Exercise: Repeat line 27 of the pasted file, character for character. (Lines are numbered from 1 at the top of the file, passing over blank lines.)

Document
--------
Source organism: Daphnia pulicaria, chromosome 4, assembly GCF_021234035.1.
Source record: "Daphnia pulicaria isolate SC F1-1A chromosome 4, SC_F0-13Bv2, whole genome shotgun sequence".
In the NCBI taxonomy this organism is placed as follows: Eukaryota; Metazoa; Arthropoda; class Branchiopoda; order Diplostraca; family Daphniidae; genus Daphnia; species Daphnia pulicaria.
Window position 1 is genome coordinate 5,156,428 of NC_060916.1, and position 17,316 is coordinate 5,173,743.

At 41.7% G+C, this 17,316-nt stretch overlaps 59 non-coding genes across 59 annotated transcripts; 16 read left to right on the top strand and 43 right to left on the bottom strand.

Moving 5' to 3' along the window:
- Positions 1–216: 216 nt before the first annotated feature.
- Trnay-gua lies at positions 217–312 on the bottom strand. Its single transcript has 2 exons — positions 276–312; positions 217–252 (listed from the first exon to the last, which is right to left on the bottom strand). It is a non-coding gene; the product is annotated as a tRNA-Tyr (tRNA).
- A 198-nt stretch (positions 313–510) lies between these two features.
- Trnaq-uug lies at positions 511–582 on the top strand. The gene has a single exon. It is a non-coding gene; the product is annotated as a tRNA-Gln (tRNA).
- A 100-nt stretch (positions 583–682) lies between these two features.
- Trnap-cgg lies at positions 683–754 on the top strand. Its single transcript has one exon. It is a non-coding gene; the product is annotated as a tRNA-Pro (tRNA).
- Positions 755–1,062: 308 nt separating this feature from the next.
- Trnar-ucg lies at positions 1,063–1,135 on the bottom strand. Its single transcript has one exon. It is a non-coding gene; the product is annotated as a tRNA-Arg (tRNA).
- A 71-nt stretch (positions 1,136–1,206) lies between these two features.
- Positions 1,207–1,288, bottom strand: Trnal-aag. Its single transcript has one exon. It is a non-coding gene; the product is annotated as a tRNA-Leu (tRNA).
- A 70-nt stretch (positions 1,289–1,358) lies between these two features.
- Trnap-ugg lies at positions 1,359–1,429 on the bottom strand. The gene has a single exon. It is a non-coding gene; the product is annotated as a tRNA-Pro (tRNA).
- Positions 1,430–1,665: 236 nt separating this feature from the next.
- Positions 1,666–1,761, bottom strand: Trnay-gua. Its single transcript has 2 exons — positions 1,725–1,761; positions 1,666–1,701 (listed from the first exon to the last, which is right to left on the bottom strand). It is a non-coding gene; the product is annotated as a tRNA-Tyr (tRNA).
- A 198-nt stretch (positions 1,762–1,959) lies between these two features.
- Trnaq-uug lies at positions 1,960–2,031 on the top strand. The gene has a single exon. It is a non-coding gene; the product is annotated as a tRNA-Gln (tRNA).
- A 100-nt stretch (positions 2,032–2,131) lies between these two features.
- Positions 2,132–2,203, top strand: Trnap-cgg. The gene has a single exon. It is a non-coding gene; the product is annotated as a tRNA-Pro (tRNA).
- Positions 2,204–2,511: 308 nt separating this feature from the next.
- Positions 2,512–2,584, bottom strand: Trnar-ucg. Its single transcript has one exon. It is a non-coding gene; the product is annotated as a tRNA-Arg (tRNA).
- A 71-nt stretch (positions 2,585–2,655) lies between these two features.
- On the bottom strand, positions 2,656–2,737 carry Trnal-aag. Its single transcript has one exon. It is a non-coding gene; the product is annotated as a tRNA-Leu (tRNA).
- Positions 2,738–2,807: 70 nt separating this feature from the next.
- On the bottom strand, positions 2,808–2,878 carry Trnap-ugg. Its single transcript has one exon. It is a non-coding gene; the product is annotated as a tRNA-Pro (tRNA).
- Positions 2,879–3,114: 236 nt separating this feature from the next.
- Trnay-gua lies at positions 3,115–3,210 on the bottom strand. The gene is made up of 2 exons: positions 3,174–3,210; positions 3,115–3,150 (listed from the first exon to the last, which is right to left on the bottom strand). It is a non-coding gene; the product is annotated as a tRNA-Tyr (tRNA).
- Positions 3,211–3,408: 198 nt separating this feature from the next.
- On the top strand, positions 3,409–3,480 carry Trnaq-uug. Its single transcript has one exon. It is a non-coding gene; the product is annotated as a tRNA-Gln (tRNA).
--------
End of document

- A 71-nt stretch (positions 2,585–2,655) lies between these two features.